How to Love Your Place

One of my favorite topics to coach is place attachment. Place attachment is the connection we have to the place where we live. It’s whether you love where you live, or not. Admittedly, loving where we live can be a challenge, whether we’ve moved recently, been in the same place for 7 years (me!) or your whole life. 

I enjoy listening to clients talk about their favorite places, where they used to go before they moved or in other towns: coffee shops, theatres, knitting stores, music festivals, and more. Then, I enthusiastically send them on a mission to explore their area and discover what’s around that’s maybe not the same but similar. When they discover something new and welcoming, I get to hear in their voice or read in a text joy that they discovered a new restaurant, for example, and their plans to go back. And then a wild joy sets in for me. 

So, let’s start small. Because this will hopefully bring you joy, too.

If you haven’t moved recently and struggle with loving your place, this is for you, too. 

Even if you’re unpacking and overwhelmed, do this anyway. It’s a simple formula.

Carve out time and call it self-care, because it is. Take a break, get out of the chaos, i.e. house, and explore. 

Start close to home, if you’d like, near your neighborhood and work your way out towards the center of town. Let’s move beyond running errands and do something that brings you more happiness than Target. Extra bonus points given if can walk or bike.  

Next, make a list of 3 to 5 places of interest that you’d like to check out. Which 1 can you visit in the next 3 days? Which 1 or 2 will you visit the following week?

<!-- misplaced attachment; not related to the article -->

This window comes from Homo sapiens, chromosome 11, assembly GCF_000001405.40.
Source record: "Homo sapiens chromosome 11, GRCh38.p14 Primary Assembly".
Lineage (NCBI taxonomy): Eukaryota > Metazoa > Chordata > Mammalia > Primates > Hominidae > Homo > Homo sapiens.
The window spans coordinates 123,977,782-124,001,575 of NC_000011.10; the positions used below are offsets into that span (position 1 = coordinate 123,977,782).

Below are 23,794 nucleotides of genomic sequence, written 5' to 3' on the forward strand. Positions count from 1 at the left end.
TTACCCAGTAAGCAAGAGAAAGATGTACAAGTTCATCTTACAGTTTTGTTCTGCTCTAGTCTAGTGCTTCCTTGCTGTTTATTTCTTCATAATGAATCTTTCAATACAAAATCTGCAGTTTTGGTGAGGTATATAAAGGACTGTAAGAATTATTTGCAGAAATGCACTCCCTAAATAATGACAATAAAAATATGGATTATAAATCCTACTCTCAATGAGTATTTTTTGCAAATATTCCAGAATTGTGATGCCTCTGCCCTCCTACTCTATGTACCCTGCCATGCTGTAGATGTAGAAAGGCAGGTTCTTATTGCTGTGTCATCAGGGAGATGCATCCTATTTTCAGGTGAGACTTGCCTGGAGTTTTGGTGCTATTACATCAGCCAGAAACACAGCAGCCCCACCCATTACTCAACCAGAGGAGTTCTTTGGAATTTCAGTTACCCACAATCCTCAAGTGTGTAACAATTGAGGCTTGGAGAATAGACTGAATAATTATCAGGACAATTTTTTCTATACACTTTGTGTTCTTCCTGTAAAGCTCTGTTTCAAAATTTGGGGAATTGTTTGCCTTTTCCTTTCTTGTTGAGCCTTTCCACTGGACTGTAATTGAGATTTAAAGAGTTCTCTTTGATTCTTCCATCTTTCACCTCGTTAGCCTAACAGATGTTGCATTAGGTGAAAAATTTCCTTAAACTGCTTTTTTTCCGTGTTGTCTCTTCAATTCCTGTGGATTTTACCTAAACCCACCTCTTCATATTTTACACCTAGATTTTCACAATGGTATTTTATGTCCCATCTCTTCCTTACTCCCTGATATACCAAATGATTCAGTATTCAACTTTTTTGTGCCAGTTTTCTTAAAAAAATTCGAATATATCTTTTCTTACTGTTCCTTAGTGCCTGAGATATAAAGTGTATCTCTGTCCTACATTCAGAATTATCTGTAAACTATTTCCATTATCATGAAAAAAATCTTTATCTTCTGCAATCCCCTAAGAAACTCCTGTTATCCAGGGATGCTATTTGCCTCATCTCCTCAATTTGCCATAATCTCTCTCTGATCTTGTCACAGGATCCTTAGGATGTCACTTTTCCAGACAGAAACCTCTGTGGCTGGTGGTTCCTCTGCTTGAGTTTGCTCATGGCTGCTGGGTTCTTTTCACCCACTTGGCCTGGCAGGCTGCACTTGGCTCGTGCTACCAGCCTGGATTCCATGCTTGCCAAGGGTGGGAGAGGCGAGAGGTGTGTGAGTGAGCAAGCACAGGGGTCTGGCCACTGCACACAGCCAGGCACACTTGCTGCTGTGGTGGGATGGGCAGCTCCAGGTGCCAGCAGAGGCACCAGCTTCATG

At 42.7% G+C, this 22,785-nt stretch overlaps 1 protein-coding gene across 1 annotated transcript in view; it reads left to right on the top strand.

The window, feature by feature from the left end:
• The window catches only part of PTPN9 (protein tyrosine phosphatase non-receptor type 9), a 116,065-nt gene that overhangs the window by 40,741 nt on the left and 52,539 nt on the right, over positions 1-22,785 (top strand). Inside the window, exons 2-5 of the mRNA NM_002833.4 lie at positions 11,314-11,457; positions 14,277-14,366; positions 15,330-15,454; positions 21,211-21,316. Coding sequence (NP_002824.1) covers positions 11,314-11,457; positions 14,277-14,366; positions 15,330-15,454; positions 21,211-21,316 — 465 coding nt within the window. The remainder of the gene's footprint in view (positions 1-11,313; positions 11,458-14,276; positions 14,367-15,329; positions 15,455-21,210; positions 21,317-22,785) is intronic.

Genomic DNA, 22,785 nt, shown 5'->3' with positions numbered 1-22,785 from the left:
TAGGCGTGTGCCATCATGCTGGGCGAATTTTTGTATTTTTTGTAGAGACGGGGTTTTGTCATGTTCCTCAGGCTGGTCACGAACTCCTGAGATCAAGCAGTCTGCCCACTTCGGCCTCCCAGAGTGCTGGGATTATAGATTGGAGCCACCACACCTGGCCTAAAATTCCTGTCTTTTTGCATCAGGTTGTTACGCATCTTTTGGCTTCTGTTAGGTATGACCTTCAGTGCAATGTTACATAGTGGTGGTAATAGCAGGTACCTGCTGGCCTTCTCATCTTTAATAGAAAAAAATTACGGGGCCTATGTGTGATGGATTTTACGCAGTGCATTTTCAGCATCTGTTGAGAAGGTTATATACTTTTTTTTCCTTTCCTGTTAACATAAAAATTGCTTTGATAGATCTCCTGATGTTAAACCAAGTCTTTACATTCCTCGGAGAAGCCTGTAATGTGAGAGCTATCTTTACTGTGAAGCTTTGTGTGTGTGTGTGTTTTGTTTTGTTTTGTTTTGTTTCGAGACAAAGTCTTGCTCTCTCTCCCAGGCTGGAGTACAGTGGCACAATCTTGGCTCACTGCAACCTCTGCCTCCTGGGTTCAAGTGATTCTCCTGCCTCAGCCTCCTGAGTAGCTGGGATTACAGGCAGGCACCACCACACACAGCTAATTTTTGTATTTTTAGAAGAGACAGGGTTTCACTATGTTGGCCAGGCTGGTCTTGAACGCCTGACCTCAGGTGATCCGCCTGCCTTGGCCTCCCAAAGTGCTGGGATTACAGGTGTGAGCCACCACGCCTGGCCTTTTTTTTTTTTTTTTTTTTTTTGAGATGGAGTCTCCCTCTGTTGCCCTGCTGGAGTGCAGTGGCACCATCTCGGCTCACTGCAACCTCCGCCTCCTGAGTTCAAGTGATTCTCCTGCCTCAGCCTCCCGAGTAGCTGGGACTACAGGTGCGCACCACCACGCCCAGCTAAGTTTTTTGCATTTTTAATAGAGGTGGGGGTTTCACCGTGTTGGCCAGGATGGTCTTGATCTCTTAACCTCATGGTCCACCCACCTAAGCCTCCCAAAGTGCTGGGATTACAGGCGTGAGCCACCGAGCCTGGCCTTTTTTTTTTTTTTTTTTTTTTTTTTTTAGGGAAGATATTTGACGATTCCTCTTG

And then, visit each place. While there, pay attention to how you feel. Do you feel comfort and welcome? Is this a place you want to return? If it is then heck yes, go back next week or tomorrow. The more we re-visit the same place, see the same people, the more rooted and connected we begin to feel. 

If it isn’t, try another place. The time it takes to find your favorite places and feel acclimated is different for everyone and largely depends on how proactive you’re willing to be. 

Being in the in between is a good place to be.

You may be feeling the in between. Attached to your previous place while you’re new place feels very new. Add to that, not knowing anyone yet. Meeting people and establishing friendships takes time. This is a perfect time to connect with yourself, lean into emotions and explore hobbies. Get creative. Try something new.

For suggestions, Relocation Recovery is the online guide that helps you work through your emotions and start loving your place faster. It’s condensed and easy to navigate, affordable and fun. 

Melody Warnick, expert on place attachment and author of This Is Where You Belong, and I created Relocation Recovery because moving is hard and feeling calm, joy and rooted where we live is crucial.